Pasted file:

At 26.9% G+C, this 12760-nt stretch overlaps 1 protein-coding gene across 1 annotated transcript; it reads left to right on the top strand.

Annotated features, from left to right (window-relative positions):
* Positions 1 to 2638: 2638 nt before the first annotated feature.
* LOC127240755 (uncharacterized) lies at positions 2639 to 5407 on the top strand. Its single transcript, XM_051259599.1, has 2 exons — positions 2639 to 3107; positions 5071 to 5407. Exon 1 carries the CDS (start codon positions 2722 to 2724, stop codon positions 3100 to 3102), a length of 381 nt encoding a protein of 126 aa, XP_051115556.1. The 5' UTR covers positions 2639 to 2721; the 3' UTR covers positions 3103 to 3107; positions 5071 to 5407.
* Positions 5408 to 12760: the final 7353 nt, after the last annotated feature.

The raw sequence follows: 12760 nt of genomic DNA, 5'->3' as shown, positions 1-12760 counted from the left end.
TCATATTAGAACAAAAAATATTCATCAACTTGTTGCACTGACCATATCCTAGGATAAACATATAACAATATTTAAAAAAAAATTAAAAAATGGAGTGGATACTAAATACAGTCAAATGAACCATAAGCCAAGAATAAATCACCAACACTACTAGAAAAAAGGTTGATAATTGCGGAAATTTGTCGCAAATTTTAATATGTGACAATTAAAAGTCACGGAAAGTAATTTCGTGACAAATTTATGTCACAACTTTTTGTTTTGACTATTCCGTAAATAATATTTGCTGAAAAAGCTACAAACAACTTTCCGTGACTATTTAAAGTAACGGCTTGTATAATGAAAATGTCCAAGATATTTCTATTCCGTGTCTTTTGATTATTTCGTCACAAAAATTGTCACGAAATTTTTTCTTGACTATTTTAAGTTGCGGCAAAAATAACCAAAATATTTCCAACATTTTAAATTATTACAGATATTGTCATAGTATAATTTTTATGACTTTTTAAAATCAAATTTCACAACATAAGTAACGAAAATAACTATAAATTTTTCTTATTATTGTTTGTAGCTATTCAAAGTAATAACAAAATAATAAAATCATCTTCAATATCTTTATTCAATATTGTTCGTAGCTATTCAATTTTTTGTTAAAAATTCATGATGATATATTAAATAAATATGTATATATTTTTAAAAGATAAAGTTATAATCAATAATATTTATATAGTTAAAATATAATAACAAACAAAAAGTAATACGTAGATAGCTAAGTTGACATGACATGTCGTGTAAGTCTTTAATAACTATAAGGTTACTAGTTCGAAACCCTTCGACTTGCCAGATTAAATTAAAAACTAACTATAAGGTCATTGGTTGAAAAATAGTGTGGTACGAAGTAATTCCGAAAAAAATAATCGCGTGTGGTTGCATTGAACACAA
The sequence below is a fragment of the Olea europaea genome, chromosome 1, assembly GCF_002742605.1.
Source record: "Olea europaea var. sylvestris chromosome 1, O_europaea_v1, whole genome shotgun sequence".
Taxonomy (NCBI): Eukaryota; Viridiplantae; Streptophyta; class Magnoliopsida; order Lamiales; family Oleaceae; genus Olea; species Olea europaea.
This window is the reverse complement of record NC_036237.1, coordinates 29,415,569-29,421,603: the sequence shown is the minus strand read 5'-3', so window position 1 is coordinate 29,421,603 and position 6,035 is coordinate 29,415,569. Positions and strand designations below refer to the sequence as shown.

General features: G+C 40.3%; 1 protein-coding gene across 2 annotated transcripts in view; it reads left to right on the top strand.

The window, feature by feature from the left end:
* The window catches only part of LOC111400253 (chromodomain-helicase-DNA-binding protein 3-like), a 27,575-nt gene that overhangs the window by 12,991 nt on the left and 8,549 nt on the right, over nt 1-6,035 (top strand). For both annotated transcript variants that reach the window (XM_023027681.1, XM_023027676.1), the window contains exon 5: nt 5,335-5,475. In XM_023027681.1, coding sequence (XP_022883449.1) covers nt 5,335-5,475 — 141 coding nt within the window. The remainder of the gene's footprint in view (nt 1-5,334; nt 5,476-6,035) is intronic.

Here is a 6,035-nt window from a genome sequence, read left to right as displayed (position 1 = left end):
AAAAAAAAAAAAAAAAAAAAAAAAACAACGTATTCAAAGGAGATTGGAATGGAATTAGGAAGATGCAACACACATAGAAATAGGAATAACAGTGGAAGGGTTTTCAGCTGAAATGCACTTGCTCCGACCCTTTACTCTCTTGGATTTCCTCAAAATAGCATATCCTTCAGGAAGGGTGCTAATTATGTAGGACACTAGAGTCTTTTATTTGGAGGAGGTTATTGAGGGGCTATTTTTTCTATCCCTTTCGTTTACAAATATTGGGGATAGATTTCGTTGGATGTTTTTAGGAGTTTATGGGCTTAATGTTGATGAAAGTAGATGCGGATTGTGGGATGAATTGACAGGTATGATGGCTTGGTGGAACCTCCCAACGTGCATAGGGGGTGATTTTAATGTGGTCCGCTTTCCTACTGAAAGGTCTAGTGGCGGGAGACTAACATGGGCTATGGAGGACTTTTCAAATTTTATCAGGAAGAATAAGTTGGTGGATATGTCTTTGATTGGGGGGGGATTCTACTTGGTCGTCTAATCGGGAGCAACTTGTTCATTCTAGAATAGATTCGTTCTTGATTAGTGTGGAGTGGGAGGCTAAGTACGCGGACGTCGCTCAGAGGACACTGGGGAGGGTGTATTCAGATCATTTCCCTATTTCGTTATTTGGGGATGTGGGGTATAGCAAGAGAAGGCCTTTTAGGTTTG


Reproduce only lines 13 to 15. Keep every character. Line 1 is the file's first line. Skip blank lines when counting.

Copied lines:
The window, feature by feature from the left end:
* The window catches only part of LOC111400253 (chromodomain-helicase-DNA-binding protein 3-like), a 27,575-nt gene that overhangs the window by 12,991 nt on the left and 8,549 nt on the right, over nt 1-6,035 (top strand). For both annotated transcript variants that reach the window (XM_023027681.1, XM_023027676.1), the window contains exon 5: nt 5,335-5,475. In XM_023027681.1, coding sequence (XP_022883449.1) covers nt 5,335-5,475 — 141 coding nt within the window. The remainder of the gene's footprint in view (nt 1-5,334; nt 5,476-6,035) is intronic.

Here is a 6,035-nt window from a genome sequence, read left to right as displayed (position 1 = left end):